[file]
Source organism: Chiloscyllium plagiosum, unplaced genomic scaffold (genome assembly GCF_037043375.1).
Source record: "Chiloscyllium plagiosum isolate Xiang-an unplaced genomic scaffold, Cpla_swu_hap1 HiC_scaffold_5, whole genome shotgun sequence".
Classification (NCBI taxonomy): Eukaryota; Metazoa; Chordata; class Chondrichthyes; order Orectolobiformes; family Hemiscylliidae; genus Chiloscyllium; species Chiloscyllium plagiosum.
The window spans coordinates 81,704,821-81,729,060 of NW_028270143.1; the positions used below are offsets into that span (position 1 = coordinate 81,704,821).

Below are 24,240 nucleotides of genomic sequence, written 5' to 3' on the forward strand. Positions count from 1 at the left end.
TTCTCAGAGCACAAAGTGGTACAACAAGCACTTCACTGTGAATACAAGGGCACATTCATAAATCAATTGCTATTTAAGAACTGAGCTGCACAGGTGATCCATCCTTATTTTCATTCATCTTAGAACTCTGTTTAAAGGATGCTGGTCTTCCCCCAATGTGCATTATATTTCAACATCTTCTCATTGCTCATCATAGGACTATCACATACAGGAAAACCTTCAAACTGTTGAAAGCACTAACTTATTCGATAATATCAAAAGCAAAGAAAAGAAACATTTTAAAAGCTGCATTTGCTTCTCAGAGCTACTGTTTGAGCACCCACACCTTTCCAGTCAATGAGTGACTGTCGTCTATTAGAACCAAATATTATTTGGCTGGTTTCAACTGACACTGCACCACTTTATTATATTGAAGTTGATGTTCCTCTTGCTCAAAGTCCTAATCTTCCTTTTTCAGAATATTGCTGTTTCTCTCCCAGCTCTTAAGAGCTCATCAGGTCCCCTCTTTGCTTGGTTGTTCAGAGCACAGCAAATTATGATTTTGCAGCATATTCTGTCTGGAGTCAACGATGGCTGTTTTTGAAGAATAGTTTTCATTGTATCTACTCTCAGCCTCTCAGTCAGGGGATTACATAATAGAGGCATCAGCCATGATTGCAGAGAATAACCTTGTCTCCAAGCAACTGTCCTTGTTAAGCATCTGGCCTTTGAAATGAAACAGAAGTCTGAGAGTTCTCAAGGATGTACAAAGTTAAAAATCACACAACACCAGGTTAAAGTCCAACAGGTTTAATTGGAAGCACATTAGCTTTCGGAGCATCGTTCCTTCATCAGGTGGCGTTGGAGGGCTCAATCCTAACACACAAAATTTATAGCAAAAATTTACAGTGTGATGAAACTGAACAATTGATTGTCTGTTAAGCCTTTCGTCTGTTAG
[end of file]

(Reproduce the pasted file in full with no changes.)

Source organism: Chiloscyllium plagiosum, unplaced genomic scaffold (genome assembly GCF_037043375.1).
Source record: "Chiloscyllium plagiosum isolate Xiang-an unplaced genomic scaffold, Cpla_swu_hap1 HiC_scaffold_5, whole genome shotgun sequence".
Classification (NCBI taxonomy): Eukaryota; Metazoa; Chordata; class Chondrichthyes; order Orectolobiformes; family Hemiscylliidae; genus Chiloscyllium; species Chiloscyllium plagiosum.
The window spans coordinates 81,704,821-81,729,060 of NW_028270143.1; the positions used below are offsets into that span (position 1 = coordinate 81,704,821).

Below are 24,240 nucleotides of genomic sequence, written 5' to 3' on the forward strand. Positions count from 1 at the left end.
TTCTCAGAGCACAAAGTGGTACAACAAGCACTTCACTGTGAATACAAGGGCACATTCATAAATCAATTGCTATTTAAGAACTGAGCTGCACAGGTGATCCATCCTTATTTTCATTCATCTTAGAACTCTGTTTAAAGGATGCTGGTCTTCCCCCAATGTGCATTATATTTCAACATCTTCTCATTGCTCATCATAGGACTATCACATACAGGAAAACCTTCAAACTGTTGAAAGCACTAACTTATTCGATAATATCAAAAGCAAAGAAAAGAAACATTTTAAAAGCTGCATTTGCTTCTCAGAGCTACTGTTTGAGCACCCACACCTTTCCAGTCAATGAGTGACTGTCGTCTATTAGAACCAAATATTATTTGGCTGGTTTCAACTGACACTGCACCACTTTATTATATTGAAGTTGATGTTCCTCTTGCTCAAAGTCCTAATCTTCCTTTTTCAGAATATTGCTGTTTCTCTCCCAGCTCTTAAGAGCTCATCAGGTCCCCTCTTTGCTTGGTTGTTCAGAGCACAGCAAATTATGATTTTGCAGCATATTCTGTCTGGAGTCAACGATGGCTGTTTTTGAAGAATAGTTTTCATTGTATCTACTCTCAGCCTCTCAGTCAGGGGATTACATAATAGAGGCATCAGCCATGATTGCAGAGAATAACCTTGTCTCCAAGCAACTGTCCTTGTTAAGCATCTGGCCTTTGAAATGAAACAGAAGTCTGAGAGTTCTCAAGGATGTACAAAGTTAAAAATCACACAACACCAGGTTAAAGTCCAACAGGTTTAATTGGAAGCACATTAGCTTTCGGAGCATCGTTCCTTCATCAGGTGGCGTTGGAGGGCTCAATCCTAACACACAAAATTTATAGCAAAAATTTACAGTGTGATGAAACTGAACAATTGATTGTCTGTTAAGCCTTTCGTCTGTTAG